A Carolina Girl Reads the New York Times

Last week, during the really rotten second half of the Carolina game against Wisconsin, I was on Pinterest searching for something to take my mind off my basketball nerves. I wore my Carolina t-shirt and my awesomely fantastic NC necklace (found it at Dang! in Wilmington – cutest store ever) to celebrate our win in the ACC, but it never occurred to me that I I love all NCshould wash that shirt and wear it again to combat the bad juju during March Madness.

Wins and losses aside, Pinterest was a great source of distraction. I pin the usual stuff: kitchen designs, appetizer recipes, Ryan Gosling “Hey Girl” memes, pictures of cats doing dumb things. But one of my favorite boards is called “Carolina in My Mind” and it’s where I deposit everything about my state that fascinates me. (And there’s a lot that fascinates me, trust.)

It turns out that I’m not the only one fascinated by all things North Carolina. The New York Times came for a visit to Raleigh recently, which they detailed in their “36 Hours” travel series. They pointed out the importance of recognizing the distinctions between Raleigh, Durham and Chapel Hill, which for so long have been the triumvirate of Piedmont North Carolina. This may be true for outsiders, who still fly in and out of RDU and whose only knowledge of this area comes from Dick Vitale’s Tobacco Road Showdown banter, but for the rest of us, the Triangle is a collective of those three cities, and so very much more.

The News & Observer, in a column they published not long after the Times piece, noted the many restaurants that reporter Ingrid Williams skipped over. Columnist Josh Shaffer grumbled that upscale sweet potato puffs took center stage over all-you-can-eat collard green and barbecue buffets. Of course, that’s all debatable – I prefer my barbecue sandwiches made to order, with hot hush puppies that didn’t come off a line. What I wonder, though, is how long it will take for the young entrepreneurs taking Raleigh by storm to notice the small towns – with more affordable neighborhoods, close proximity to downtown, less traffic, and yes, worse grocery stores – that surround them. Will the hipsters make small-town living cool? Or will they continue to gentrify rundown neighborhoods near Raleigh’s center?

The reason I ask, of course, is because I live in one of these small towns, just 30 minutes or so from most of the shopping and eating Williams did while she was here. I adore this place; I’ve lived other places and I came back for a reason. I brought my husband here, I work here, my family is here. I wouldn’t trade living in eastern North Carolina for all the money in the world. I am fiercely protective of it and my friends chide me about my clear distaste for Yankees. (Yes, I use that word. Regularly. To describe anyone whose license plate comes from north of Richmond, west of Memphis, or south of Jacksonville.) It’s hard to pinpoint my feelings on urban sprawl; on one hand, come on down and bring your money with you – we’ve got houses to sell and small businesses to support! But on the other hand, I like not having a Starbucks or Target in town. I love going to the Christmas parade and seeing my students on the floats. Will an influx of folks from out of town change that? Probably not. Will anyone move to Raleigh based on a 36-hour recommendation from the NYT? God, I hope not.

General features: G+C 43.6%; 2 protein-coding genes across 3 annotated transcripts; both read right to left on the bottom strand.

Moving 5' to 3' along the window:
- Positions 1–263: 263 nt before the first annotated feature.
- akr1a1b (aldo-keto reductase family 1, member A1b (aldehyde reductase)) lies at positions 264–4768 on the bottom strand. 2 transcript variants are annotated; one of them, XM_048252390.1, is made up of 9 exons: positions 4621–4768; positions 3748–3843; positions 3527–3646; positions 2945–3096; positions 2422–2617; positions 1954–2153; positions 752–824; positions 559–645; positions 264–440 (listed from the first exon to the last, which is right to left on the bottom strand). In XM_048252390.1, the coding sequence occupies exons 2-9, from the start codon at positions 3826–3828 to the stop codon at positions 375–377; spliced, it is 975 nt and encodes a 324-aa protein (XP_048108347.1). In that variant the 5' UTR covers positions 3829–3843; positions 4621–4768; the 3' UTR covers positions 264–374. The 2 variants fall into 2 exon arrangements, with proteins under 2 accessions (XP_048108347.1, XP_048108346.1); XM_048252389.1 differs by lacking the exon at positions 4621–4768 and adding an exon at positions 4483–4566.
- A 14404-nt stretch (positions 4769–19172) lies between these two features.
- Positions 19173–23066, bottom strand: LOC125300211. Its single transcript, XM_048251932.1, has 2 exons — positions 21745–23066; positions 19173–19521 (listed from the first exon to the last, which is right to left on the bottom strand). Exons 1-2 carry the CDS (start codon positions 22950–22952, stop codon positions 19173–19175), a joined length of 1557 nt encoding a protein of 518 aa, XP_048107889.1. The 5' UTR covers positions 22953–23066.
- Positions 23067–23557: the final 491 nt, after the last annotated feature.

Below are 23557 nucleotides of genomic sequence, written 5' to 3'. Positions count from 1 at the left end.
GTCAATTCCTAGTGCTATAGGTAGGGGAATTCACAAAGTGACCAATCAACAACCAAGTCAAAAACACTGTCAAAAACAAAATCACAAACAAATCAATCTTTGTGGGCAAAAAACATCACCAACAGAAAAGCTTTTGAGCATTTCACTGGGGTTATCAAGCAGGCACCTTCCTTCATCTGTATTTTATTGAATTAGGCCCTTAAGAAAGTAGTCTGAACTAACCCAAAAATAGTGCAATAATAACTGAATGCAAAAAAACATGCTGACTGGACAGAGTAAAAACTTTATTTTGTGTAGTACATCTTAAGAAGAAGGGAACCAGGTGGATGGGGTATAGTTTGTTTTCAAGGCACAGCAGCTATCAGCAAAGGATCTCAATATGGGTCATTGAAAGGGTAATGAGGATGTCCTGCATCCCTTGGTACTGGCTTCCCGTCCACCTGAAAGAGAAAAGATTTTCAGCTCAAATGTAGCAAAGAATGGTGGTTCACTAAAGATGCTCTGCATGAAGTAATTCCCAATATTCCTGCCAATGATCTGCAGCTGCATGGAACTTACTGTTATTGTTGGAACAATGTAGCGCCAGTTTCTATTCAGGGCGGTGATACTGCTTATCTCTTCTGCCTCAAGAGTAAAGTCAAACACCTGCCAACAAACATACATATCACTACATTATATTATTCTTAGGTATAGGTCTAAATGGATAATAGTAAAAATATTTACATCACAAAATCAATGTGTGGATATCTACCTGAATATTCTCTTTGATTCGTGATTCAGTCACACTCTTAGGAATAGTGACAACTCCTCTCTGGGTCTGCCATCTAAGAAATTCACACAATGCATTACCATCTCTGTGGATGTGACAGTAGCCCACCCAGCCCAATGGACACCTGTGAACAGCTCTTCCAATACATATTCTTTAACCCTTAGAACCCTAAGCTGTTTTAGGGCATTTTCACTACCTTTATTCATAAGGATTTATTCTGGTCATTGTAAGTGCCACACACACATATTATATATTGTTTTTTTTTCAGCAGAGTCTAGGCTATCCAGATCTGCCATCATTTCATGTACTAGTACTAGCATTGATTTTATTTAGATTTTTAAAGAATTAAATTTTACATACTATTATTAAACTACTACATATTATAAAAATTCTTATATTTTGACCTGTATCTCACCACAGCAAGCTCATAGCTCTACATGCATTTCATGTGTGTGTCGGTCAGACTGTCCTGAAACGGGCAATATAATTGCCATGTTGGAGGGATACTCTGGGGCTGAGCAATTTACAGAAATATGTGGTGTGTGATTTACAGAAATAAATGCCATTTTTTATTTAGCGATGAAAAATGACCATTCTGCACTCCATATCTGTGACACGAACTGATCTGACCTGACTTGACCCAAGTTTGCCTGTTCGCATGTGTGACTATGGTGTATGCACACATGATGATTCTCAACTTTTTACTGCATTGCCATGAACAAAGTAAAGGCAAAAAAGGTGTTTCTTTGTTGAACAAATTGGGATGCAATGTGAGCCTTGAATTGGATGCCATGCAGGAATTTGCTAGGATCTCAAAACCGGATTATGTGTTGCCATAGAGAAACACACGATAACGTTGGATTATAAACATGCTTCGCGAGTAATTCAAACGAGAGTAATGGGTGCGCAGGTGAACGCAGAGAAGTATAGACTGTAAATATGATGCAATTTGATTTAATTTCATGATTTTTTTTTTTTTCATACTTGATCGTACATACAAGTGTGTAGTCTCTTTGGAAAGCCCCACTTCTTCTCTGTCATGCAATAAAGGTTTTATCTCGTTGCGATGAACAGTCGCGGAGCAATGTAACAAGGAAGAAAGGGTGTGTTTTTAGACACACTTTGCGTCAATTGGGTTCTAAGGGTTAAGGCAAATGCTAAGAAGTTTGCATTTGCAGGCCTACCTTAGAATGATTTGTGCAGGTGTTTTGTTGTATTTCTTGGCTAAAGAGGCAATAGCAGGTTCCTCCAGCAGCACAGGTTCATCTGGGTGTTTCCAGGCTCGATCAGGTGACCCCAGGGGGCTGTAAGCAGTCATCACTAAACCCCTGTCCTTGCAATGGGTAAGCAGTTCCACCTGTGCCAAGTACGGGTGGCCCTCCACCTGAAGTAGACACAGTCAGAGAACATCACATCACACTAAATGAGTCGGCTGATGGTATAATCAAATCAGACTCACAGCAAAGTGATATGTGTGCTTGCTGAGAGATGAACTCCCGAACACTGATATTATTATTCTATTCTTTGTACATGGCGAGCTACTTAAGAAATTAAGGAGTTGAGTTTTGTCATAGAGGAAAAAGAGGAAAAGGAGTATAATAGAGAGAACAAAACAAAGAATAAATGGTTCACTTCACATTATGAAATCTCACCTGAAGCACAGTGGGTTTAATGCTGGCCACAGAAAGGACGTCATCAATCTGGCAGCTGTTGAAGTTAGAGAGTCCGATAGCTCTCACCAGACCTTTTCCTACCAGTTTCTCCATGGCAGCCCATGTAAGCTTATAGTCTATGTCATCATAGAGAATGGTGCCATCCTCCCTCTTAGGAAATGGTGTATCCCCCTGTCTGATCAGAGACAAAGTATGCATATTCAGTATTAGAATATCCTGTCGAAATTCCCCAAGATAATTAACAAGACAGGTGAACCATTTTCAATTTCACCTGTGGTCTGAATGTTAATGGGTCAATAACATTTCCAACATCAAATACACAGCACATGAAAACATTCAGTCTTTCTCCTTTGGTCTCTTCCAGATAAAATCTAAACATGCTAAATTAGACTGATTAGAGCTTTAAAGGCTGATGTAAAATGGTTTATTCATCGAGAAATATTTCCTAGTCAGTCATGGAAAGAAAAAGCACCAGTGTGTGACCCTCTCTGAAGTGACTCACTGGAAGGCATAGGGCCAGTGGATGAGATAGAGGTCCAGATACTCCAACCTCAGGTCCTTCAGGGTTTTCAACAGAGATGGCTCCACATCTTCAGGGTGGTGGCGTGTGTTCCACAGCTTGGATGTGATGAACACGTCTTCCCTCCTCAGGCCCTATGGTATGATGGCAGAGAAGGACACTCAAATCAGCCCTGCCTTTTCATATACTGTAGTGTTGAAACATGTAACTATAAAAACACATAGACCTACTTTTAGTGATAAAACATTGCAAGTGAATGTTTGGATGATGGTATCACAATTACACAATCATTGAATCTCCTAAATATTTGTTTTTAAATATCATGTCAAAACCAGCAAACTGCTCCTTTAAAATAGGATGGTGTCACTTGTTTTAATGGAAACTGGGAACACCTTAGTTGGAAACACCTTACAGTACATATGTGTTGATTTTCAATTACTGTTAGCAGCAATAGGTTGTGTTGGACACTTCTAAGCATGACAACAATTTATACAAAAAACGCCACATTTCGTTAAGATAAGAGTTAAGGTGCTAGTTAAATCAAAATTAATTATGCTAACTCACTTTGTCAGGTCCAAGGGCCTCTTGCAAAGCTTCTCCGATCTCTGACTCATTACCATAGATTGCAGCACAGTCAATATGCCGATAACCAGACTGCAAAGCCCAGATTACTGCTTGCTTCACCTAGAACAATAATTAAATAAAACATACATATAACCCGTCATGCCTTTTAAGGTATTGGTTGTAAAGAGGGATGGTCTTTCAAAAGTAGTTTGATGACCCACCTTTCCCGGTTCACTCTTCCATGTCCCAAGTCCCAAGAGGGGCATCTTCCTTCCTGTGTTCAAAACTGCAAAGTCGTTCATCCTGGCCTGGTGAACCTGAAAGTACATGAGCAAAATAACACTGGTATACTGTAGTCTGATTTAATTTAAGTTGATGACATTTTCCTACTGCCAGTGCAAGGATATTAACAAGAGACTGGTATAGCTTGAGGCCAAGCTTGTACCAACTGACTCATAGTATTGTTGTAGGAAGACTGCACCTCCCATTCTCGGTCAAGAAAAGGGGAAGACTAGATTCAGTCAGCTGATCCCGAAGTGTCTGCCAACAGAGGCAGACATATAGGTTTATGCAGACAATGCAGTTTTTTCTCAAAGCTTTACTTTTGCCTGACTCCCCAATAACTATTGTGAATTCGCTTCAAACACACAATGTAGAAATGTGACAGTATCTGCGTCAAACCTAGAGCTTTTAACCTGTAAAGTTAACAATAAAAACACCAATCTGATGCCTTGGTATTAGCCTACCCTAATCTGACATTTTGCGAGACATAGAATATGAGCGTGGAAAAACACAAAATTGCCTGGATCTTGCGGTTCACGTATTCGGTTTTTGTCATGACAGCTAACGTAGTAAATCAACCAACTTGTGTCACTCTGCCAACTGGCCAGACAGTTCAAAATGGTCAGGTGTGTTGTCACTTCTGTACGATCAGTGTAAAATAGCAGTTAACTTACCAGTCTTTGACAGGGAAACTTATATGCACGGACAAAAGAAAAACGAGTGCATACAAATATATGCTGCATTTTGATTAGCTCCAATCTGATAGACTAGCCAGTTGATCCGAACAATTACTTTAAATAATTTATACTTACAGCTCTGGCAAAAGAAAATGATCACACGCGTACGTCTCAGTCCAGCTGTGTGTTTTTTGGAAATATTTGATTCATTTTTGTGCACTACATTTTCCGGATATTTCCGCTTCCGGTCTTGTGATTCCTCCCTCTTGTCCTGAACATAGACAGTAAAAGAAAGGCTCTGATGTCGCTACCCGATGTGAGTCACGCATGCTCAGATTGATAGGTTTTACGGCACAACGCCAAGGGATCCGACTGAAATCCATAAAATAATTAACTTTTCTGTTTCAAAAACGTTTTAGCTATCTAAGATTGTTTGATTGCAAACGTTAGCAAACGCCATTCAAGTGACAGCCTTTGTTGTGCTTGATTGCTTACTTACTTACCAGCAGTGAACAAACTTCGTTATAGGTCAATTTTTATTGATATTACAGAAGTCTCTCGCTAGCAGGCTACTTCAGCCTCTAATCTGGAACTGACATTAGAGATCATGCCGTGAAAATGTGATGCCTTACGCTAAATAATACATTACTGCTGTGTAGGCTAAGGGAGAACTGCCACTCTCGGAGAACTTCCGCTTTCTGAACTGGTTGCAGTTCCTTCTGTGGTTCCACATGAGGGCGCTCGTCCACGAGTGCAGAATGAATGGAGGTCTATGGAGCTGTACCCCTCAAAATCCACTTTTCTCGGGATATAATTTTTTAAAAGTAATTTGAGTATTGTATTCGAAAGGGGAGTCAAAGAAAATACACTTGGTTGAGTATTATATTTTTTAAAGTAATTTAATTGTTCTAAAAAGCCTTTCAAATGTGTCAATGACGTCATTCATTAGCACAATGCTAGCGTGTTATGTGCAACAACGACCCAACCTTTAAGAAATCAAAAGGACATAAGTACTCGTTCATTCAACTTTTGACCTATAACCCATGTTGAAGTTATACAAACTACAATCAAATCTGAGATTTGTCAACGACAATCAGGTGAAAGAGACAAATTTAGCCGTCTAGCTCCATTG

I adore North Carolina. I strut my accent when I travel and I can hear someone smile on the other end of a telephone call when they hear me say “thank you so much!” in my slight drawl. But I guess I’m a wary of our corner of the world getting a little larger every day. The secret charm of our state isn’t a secret anymore but y’all, look at poor South Carolina. They have to contend with reality shows airing Thomas Ravenel’s dirty laundry in Charleston and trailer park antics in Myrtle Beach. Georgia’s got it even worse: they have Honey Boo Boo.

We’re not that famous…yet.

But allergic to what, exactly?

It smells like an indoor pool in here. There are giant plumes of crackly steam blowing furiously in bursts, smelling faintly of menthol but more like chlorine and…salt, maybe. There’s a generic carton of table salt sitting on top of the television, so yeah, it’s salt. An orange light, shaped like an elevator up button, glows behind the steam. On the dresser there are two bottles with spouts; one large and yellow, and the other small and unassuming. There is box clutter lying about, some still with pink pills in them, others with giant green gel capsules. Kindle, laptop, cell phone, real phone, and magazines take the other half of the bed. The crackling steam gets louder and angrier.